Sentences for Young Murderers Limited by U.S. Supreme Court

Tourist visit the Supreme Court Building as a guard stands watch on Aug. 20, 2014 in Washington.

Photo by Mark Wilson/Getty Images

The U.S. Supreme Court gave retroactive effect to a 2012 ruling that banned automatic life-without-parole sentences for juvenile murderers, in a decision that may apply to hundreds of inmates.

The 6-3 ruling came in the case of Henry Montgomery, a Louisiana man still in prison for killing a sheriff’s deputy as a 17-year-old in 1963. Montgomery and other convicted murderers now will either become eligible for parole or gain the right to a new sentencing hearing.

“Prisoners like Montgomery must be given the opportunity to show their crime did not reflect irreparable corruption,” Justice Anthony Kennedy wrote for the majority. “And if it did not, their hope for some years of life outside prison walls must be restored.”

The Supreme Court generally doesn’t apply its criminal rulings retroactively. The court makes exceptions when it either substantively changes the criminal law -- for example, by banning particular types of sentences -- or issues a procedural ruling that is especially important.

Louisiana argued that the 2012 Miller v. Alabama ruling wasn’t significant enough to apply to old cases.

The 5-4 Miller ruling said states violate the constitutional ban on cruel and unusual punishment when they don’t allow the option of a shorter sentence for juvenile murderers. The opinion said juveniles often are less culpable than adults who commit similar crimes because their brains aren’t fully developed.

Mandatory Sentencing

The Miller ruling affected mandatory sentencing laws in more than two dozen states, plus the federal government. Some states’ highest courts then said it would apply retroactively.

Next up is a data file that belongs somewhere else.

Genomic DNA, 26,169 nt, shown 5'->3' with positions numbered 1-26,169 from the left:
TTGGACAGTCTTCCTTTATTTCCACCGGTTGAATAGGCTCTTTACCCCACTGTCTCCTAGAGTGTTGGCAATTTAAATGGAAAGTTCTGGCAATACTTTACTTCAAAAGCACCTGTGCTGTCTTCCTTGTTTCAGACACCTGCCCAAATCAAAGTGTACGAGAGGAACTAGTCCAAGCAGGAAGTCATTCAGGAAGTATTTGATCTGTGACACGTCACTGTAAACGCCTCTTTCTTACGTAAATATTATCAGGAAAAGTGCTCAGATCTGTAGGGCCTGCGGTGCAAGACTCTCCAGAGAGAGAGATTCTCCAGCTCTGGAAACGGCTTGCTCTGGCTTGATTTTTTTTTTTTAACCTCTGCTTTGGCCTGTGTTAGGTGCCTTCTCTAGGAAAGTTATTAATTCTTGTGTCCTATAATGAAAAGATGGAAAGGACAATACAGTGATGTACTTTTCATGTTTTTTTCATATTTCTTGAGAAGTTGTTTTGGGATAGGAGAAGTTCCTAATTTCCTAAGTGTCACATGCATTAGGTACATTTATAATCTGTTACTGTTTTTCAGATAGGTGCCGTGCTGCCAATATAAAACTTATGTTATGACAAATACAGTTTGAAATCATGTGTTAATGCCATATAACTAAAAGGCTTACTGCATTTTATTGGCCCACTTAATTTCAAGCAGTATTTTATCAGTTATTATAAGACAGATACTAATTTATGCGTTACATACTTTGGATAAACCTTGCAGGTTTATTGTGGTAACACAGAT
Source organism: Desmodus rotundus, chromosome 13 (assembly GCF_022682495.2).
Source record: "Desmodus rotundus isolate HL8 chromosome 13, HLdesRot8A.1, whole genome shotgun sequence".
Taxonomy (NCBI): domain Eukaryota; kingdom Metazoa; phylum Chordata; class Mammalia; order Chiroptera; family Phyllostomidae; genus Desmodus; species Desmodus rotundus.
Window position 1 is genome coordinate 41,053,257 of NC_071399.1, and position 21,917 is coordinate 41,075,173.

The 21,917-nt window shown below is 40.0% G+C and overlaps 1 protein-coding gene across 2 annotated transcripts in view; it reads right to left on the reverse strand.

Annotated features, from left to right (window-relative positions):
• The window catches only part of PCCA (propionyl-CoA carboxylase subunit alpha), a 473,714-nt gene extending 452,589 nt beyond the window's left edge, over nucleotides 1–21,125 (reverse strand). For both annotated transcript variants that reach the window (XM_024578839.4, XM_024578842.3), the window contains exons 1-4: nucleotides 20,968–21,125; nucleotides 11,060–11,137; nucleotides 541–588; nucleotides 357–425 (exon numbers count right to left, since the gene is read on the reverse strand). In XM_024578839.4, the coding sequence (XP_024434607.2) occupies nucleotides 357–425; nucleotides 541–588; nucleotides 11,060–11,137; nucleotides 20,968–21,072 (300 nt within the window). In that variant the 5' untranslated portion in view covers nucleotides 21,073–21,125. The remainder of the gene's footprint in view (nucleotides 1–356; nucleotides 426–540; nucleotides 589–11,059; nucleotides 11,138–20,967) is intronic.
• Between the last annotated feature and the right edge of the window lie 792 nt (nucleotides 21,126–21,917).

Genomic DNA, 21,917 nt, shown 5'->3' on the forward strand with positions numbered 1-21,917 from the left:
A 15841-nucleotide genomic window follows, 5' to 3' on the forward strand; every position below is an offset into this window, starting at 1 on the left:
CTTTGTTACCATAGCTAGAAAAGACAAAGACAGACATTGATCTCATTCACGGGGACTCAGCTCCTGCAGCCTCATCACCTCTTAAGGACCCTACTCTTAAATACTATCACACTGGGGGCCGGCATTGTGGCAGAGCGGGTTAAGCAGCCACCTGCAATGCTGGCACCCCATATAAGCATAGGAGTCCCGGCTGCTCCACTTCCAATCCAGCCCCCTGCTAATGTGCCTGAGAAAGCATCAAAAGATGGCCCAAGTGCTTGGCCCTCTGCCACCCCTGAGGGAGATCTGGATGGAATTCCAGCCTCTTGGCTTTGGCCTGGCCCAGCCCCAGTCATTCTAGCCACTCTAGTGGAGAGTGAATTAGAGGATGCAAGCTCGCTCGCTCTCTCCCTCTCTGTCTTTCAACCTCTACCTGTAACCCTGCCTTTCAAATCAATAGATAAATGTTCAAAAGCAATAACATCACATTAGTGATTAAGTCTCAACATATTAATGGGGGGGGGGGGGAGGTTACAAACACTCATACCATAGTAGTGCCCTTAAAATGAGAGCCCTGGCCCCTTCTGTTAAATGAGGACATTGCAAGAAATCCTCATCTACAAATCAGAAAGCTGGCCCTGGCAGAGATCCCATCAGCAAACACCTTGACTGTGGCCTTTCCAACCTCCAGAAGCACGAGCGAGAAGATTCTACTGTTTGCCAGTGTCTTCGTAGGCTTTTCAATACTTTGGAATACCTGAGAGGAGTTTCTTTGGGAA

Louisiana was one of seven states where courts have explicitly said the opposite, according to the Sentencing Project, a group that advocates reduced reliance on incarceration.

Kennedy said the Miller ruling warranted re-opening past cases because it dealt with a substantive constitutional right.

“Miller’s conclusion that the sentence of life without parole is disproportionate for the vast majority of juvenile offenders raises a grave risk that many are being held in violation of the Constitution,” Kennedy wrote.

Kennedy said those states won’t have to provide new sentencing hearings and instead can just permit all juvenile homicide offenders to be considered for parole.

‘Devious Way’

Justices Antonin Scalia, Clarence Thomas and Samuel Alito dissented. Writing for the group, Scalia called the ruling “just a devious way of eliminating life without parole for juvenile offenders.”

The majority included Chief Justice John Roberts, who had dissented from the 2012 ruling.

Montgomery shot and killed Charles Hurt in East Baton Rouge, Louisiana. He was originally sentenced to death, but the Louisiana Supreme Court set aside that conviction, saying that Montgomery, a black youth accused of killing a white man, didn’t get a fair trial amid a racially charged atmosphere.

He was re-tried in 1969, convicted and sentenced to life without the possibility of parole.

The Obama administration backed Montgomery in the case.

Juvenile sentencing has been an area of concern for the nation’s highest court over the past decade. In 2005, the court outlawed the death penalty for juveniles, saying their lack of maturity made them “categorically less culpable than the average criminal.”

In 2010, the court extended that reasoning to bar life-without-parole sentences for youths convicted of a crime other than murder.

The case is Montgomery v. Louisiana, 14-280.

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